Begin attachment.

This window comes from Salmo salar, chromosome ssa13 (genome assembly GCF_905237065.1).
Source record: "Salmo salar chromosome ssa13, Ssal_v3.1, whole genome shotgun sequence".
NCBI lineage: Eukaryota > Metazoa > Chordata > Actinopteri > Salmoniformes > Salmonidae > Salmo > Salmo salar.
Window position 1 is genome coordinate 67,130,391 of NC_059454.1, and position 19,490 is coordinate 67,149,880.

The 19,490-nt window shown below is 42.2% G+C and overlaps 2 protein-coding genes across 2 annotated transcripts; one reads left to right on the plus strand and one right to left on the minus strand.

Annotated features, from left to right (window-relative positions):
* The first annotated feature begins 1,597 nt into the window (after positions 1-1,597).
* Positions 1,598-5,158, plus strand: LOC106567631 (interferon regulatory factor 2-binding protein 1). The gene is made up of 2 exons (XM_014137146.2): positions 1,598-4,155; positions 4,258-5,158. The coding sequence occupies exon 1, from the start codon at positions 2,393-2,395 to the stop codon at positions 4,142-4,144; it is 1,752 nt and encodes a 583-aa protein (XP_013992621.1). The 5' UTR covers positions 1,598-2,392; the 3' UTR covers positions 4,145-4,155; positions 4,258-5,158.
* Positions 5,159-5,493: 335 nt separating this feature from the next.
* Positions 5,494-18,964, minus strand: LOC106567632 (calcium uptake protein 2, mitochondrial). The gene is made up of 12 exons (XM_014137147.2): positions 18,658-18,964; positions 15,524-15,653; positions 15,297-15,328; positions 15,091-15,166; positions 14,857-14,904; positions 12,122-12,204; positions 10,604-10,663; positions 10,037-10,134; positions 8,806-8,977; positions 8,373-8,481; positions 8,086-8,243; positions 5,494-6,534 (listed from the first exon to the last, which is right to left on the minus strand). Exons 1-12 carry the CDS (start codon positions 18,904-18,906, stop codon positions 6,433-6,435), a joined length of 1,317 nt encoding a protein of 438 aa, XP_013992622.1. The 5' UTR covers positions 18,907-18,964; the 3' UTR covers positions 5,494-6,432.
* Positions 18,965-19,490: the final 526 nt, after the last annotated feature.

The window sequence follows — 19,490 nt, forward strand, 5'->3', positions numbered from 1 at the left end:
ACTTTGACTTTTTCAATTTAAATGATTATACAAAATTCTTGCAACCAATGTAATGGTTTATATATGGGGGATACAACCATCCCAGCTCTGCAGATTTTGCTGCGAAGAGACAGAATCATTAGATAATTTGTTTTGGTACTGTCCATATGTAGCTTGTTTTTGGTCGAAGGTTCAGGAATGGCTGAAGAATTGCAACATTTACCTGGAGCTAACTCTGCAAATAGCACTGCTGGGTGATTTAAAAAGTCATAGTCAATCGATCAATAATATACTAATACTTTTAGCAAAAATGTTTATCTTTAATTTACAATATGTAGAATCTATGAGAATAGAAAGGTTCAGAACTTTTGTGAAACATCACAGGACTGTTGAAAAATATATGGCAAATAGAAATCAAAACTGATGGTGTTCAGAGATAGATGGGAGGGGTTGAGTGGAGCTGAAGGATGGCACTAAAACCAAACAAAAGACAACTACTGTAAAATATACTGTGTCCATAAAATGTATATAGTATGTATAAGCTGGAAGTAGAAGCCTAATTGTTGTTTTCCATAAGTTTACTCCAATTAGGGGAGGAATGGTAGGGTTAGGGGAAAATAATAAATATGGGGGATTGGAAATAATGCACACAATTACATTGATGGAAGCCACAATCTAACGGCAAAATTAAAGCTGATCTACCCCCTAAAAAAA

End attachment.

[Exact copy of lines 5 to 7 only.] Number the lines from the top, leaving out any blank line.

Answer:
The 19,490-nt window shown below is 42.2% G+C and overlaps 2 protein-coding genes across 2 annotated transcripts; one reads left to right on the plus strand and one right to left on the minus strand.

Annotated features, from left to right (window-relative positions):
* The first annotated feature begins 1,597 nt into the window (after positions 1-1,597).